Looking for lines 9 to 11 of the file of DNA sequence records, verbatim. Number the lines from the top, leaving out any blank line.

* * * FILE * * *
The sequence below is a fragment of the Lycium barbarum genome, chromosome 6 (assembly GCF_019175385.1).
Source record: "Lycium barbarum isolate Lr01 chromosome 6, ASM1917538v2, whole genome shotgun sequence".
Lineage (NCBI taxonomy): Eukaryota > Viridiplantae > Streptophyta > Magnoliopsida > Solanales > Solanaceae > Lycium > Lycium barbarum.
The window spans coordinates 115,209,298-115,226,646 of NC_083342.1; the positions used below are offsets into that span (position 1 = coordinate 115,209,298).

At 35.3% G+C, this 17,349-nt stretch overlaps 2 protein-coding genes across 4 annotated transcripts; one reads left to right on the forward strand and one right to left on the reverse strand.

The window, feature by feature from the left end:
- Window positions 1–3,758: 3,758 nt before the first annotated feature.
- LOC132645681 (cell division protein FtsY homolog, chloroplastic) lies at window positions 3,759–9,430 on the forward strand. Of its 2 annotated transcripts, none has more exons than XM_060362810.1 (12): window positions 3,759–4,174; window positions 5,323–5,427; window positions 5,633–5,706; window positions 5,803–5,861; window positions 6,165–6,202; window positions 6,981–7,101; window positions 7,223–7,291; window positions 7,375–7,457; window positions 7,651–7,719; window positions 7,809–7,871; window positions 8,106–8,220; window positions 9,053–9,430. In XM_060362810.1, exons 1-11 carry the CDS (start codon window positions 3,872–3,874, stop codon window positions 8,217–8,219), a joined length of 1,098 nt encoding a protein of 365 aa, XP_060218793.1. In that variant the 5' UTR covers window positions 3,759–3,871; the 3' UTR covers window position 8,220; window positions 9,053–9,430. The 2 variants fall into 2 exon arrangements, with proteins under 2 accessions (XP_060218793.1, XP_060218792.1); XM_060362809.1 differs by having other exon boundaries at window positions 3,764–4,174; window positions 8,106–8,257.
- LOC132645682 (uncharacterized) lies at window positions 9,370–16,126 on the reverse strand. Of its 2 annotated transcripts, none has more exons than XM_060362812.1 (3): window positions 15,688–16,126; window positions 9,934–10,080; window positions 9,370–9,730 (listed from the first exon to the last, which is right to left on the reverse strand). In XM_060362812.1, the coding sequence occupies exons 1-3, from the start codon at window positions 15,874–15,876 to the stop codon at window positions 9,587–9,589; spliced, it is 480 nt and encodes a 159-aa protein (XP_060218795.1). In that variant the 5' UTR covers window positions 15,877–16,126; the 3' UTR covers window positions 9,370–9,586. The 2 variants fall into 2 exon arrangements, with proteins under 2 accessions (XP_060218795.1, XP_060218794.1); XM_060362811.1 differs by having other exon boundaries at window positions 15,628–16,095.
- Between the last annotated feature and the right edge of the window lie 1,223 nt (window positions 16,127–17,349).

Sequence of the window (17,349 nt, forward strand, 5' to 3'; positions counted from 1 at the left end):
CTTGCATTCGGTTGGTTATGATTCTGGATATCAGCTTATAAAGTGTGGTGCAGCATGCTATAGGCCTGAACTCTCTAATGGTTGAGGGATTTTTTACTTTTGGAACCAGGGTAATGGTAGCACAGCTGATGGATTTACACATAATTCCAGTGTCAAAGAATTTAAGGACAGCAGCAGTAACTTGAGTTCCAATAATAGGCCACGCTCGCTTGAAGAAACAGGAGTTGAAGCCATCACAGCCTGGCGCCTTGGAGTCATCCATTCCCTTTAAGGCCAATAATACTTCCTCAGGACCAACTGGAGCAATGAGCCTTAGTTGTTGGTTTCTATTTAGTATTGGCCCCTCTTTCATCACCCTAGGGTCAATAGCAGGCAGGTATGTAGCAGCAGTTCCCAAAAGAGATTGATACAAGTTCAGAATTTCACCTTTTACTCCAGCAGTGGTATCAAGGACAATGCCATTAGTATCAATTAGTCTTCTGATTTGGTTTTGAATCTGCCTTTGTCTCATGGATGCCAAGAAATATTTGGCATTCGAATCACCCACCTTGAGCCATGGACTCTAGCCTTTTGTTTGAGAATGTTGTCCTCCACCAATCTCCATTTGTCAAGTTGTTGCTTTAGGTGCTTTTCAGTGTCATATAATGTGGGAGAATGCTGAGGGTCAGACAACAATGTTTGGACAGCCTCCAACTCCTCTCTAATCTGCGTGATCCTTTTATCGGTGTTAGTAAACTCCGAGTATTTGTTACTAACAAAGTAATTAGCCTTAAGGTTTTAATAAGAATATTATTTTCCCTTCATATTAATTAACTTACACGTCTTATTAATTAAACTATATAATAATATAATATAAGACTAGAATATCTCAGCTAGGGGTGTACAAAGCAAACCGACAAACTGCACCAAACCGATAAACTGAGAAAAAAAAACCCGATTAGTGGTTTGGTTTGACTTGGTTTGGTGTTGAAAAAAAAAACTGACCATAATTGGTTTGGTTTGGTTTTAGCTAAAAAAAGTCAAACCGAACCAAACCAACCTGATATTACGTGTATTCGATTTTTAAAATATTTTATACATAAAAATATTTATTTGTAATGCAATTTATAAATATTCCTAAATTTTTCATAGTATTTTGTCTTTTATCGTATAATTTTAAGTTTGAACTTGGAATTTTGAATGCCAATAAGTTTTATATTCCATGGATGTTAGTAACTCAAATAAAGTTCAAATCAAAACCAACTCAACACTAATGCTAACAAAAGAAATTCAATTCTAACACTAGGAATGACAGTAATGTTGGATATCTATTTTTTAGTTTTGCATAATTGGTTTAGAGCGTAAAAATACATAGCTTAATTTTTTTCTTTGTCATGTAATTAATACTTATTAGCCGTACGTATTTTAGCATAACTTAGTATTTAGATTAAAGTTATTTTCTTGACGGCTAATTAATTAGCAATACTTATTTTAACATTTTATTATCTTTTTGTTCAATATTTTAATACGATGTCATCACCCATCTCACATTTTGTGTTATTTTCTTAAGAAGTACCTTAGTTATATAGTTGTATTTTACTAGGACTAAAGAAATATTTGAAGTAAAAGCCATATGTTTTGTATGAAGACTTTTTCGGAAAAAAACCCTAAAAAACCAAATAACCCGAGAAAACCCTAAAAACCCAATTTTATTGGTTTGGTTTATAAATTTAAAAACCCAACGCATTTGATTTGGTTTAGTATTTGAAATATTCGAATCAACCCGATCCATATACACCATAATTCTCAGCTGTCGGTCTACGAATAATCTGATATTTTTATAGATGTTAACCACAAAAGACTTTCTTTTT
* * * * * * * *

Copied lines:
- LOC132645682 (uncharacterized) lies at window positions 9,370–16,126 on the reverse strand. Of its 2 annotated transcripts, none has more exons than XM_060362812.1 (3): window positions 15,688–16,126; window positions 9,934–10,080; window positions 9,370–9,730 (listed from the first exon to the last, which is right to left on the reverse strand). In XM_060362812.1, the coding sequence occupies exons 1-3, from the start codon at window positions 15,874–15,876 to the stop codon at window positions 9,587–9,589; spliced, it is 480 nt and encodes a 159-aa protein (XP_060218795.1). In that variant the 5' UTR covers window positions 15,877–16,126; the 3' UTR covers window positions 9,370–9,586. The 2 variants fall into 2 exon arrangements, with proteins under 2 accessions (XP_060218795.1, XP_060218794.1); XM_060362811.1 differs by having other exon boundaries at window positions 15,628–16,095.
- Between the last annotated feature and the right edge of the window lie 1,223 nt (window positions 16,127–17,349).

Sequence of the window (17,349 nt, forward strand, 5' to 3'; positions counted from 1 at the left end):